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Pensions - Spending Review

  • Published: Wednesday, 20 October 2010

A number of announcements were made in the Spending Review that will affect state and private pensions.

Pensions uprating

As announced in the Budget, the government will restore the earnings link for the basic State Pension from 2011. The triple guarantee will guarantee that from April 2011 pensions will rise each year by earnings, inflation or 2.5 per cent – whichever is the higher.

Pension age

Before the summer, the government launched a review on increasing the State Pension age. As a result, the Chancellor announced that the state pension age for men and women will reach 66 by the year 2020.

This will involve a gradual increase in the State Pension Age from 65 to 66, starting in 2018. It will mean an acceleration of the increase in the female pension age already underway since this April. From 2016 the rate of increase will be three months in every four rather than the current plan of one month in every two.

Read more about these proposed changes to State Pension age by following the link below.

Hutton Report on public sector pensions

The Chancellor welcomed the findings of the interim report from John Hutton’s Public Service Pension Commission.

The Chancellor said that the public service pensions should continue to provide a form of defined benefit pension. He also stated that there should be an increase in employee contributions and that this should be staggered and progressive.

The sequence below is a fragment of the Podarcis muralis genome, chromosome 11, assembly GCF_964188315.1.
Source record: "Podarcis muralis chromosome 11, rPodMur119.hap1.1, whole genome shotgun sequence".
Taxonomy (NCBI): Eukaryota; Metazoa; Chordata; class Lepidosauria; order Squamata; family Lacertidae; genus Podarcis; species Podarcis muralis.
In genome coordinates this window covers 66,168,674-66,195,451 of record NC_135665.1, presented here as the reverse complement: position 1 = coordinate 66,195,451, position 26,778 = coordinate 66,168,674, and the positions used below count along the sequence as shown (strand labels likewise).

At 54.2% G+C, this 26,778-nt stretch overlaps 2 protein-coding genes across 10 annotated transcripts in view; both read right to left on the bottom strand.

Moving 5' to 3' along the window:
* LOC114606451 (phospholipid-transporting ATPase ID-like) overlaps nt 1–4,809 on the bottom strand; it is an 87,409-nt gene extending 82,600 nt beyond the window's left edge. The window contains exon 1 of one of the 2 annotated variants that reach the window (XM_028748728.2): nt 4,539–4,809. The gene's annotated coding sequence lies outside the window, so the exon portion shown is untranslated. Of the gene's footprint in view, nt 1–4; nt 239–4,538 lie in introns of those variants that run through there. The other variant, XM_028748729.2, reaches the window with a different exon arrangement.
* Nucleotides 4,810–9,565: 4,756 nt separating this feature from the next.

The government will wait for the full report from the Commission next spring before coming to any conclusion on the exact nature of the defined benefit and progressive contribution rise.

Pensions for MPs

The government said that the current final-salary pension terms for MPs are not sustainable and that the current scheme will have to end.

Equitable Life compensation

The Chancellor confirmed that he accepted the findings of the Parliamentary Ombudsman in full.

He also said, however, that he does not agree with the level of compensation suggested in the analysis contained in advice from Sir John Chadwick. Rather, the Chancellor said that he agreed with the Parliamentary Ombudsman that the relative loss suffered is the difference between what policyholders actually received from their policies and what they would have received elsewhere.

He therefore announced that the government has decided that the fair amount to pay out in total is in the region of £1.5 billion.

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